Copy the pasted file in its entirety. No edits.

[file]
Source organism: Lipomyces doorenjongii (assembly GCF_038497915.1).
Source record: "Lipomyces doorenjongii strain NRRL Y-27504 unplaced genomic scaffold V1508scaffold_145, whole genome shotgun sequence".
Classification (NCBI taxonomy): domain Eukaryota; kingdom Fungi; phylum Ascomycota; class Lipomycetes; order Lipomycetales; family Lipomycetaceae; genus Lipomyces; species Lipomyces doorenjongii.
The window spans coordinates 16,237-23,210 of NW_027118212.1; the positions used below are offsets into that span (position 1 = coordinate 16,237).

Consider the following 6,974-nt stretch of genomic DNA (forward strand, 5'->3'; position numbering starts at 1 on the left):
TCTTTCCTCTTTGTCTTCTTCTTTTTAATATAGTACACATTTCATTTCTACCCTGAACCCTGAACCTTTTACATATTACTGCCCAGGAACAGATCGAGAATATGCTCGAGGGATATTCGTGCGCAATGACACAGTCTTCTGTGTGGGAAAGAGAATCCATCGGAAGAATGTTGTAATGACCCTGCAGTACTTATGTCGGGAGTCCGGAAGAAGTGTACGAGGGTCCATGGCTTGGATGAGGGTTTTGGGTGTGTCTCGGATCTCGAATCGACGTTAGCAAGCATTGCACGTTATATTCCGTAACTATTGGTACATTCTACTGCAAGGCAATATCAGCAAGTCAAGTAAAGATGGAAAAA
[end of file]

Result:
Source organism: Lipomyces doorenjongii (assembly GCF_038497915.1).
Source record: "Lipomyces doorenjongii strain NRRL Y-27504 unplaced genomic scaffold V1508scaffold_145, whole genome shotgun sequence".
Classification (NCBI taxonomy): domain Eukaryota; kingdom Fungi; phylum Ascomycota; class Lipomycetes; order Lipomycetales; family Lipomycetaceae; genus Lipomyces; species Lipomyces doorenjongii.
The window spans coordinates 16,237-23,210 of NW_027118212.1; the positions used below are offsets into that span (position 1 = coordinate 16,237).

Consider the following 6,974-nt stretch of genomic DNA (forward strand, 5'->3'; position numbering starts at 1 on the left):
TCTTTCCTCTTTGTCTTCTTCTTTTTAATATAGTACACATTTCATTTCTACCCTGAACCCTGAACCTTTTACATATTACTGCCCAGGAACAGATCGAGAATATGCTCGAGGGATATTCGTGCGCAATGACACAGTCTTCTGTGTGGGAAAGAGAATCCATCGGAAGAATGTTGTAATGACCCTGCAGTACTTATGTCGGGAGTCCGGAAGAAGTGTACGAGGGTCCATGGCTTGGATGAGGGTTTTGGGTGTGTCTCGGATCTCGAATCGACGTTAGCAAGCATTGCACGTTATATTCCGTAACTATTGGTACATTCTACTGCAAGGCAATATCAGCAAGTCAAGTAAAGATGGAAAAA